PMCCPMCCPMCC

Search tips
Search criteria 

Advanced

 
Logo of nihpaAbout Author manuscriptsSubmit a manuscriptHHS Public Access; Author Manuscript; Accepted for publication in peer reviewed journal;
 
Structure. Author manuscript; available in PMC 2010 June 28.
Published in final edited form as:
PMCID: PMC2892792
NIHMSID: NIHMS209087

Tri- to be Mono- for bacterial mRNA decay

Abstract

Messing et al. (2009) report the homodimeric structure of the Bdellovibrio bacteriovorus RppH pyrophosphohydrolase, which hydrolyzes the mRNA 5′ triphosphate to initiate bacterial mRNA decay. These structures reveal insights into BdRppH substrate recognition and analogies to eukaryotic decapping enzymes.

All cellular messenger RNAs (mRNAs) possess distinct intrinsic half-lives and are ultimately degraded. Cells have evolved intricate strategies to stabilize as well as degrade their mRNAs through defined pathways. In eukaryotes, the 5′ end of the mRNA is protected from 5′ to 3′ exonucleolytic activity by the presence of the 5′ cap structure. In prokaryotes, the 5′ end of the newly transcribed mRNA is not further modified and retains the 5′ triphosphate. Recent work indicates that the 5′ triphosphate in prokaryotic mRNAs fulfills a protective function similar to that of the cap structure in eukaryotes (Celesnik et al., 2007). Identification of RppH (ORF176/NudH/YgdP) as a prokaryotic functional homolog of a decapping enzyme that similarly removes a diphosphate from the mRNA 5′ end to generate a 5′ monophosphate mRNA (Deana et al., 2008) further reveals the strategic conservation of mRNA decay between prokaryotes and eukaryotes (Figure 1).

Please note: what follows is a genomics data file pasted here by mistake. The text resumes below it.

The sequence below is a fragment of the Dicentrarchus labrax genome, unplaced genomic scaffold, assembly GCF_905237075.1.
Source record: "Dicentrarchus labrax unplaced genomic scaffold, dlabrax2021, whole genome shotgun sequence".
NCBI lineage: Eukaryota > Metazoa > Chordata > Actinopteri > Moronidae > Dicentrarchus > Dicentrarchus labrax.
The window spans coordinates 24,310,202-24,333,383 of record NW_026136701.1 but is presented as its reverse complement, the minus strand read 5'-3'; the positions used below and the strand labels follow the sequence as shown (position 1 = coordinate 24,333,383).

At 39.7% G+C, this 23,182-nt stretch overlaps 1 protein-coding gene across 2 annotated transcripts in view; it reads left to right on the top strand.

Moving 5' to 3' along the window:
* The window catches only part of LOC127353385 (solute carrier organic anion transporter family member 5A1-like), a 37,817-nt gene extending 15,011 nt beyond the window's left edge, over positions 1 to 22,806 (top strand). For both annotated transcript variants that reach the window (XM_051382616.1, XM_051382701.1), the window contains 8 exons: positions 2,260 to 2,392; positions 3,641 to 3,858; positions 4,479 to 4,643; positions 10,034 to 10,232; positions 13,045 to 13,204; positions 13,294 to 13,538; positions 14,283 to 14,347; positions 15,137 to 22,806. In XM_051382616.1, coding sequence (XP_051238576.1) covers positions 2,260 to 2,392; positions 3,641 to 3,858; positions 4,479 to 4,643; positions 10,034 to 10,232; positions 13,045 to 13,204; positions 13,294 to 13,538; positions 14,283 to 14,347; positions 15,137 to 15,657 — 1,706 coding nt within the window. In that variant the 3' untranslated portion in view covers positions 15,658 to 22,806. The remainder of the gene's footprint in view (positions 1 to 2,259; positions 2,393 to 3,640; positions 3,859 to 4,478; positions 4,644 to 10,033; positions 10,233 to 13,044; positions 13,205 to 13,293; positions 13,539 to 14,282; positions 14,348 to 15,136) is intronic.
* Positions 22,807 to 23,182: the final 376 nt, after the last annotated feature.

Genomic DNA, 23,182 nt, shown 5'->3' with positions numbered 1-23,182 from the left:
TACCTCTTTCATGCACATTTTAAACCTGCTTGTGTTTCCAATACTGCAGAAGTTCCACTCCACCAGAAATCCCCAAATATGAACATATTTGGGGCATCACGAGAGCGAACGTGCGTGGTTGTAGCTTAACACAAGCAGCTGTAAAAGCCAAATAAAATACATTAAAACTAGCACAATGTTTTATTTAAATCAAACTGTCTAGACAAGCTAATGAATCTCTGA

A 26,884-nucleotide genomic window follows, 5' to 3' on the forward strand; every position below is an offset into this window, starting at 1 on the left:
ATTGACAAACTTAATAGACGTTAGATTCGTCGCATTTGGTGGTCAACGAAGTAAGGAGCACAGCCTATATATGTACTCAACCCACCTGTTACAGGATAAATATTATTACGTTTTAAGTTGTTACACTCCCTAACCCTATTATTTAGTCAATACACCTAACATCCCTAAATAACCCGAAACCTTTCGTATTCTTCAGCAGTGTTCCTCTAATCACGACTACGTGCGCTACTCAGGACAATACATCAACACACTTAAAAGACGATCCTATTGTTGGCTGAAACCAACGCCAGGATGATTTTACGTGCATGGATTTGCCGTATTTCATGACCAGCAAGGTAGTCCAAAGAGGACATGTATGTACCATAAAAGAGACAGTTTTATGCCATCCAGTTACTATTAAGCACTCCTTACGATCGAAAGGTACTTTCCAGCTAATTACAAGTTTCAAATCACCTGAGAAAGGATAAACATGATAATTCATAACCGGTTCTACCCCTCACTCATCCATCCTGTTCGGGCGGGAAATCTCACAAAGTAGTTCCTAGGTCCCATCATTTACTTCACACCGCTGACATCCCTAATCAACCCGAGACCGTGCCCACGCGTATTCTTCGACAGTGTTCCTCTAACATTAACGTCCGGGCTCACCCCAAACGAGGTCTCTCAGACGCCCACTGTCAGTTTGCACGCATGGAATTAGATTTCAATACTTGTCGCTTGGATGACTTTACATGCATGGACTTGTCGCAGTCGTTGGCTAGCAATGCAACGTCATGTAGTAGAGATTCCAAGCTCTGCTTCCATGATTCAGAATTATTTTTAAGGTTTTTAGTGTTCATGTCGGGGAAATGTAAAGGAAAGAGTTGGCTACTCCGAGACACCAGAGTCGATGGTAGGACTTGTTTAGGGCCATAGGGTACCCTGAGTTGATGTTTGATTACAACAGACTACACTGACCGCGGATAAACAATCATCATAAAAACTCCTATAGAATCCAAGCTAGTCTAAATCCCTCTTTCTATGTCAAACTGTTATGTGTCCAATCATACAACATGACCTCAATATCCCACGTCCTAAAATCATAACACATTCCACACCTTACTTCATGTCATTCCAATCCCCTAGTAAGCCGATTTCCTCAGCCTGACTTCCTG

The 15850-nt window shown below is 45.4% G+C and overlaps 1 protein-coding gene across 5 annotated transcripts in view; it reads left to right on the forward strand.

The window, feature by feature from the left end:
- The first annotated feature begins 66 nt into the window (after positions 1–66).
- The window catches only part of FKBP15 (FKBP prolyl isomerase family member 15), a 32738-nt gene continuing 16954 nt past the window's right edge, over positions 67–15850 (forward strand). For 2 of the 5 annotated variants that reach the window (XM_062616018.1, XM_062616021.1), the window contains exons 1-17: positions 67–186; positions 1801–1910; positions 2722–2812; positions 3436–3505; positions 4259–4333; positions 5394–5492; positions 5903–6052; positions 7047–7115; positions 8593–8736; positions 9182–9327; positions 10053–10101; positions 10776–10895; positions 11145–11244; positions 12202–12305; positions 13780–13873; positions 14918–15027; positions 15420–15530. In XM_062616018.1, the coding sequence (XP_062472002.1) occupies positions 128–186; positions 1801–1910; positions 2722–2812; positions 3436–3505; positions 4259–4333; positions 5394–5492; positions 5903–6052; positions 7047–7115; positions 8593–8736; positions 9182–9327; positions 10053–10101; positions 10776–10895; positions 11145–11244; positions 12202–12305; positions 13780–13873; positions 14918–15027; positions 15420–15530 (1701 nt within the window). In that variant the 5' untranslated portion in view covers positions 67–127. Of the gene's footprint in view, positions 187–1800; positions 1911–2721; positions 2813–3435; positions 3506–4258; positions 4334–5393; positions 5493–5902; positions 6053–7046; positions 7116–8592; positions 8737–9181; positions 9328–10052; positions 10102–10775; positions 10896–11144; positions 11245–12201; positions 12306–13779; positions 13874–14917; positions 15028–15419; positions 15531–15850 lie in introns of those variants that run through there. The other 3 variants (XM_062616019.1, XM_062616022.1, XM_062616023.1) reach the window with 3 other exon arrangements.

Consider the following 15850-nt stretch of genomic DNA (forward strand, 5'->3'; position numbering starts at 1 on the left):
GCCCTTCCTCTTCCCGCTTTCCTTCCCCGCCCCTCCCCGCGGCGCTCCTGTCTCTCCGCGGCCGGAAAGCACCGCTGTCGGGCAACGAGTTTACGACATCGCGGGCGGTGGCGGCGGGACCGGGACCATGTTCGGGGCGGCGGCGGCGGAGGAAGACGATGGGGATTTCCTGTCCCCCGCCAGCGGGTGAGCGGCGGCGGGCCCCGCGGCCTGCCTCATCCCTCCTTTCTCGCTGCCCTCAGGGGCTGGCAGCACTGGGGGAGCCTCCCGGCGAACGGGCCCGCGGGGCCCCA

Figure 1
Analogies between prokaryotic and eukaryotic mRNA decay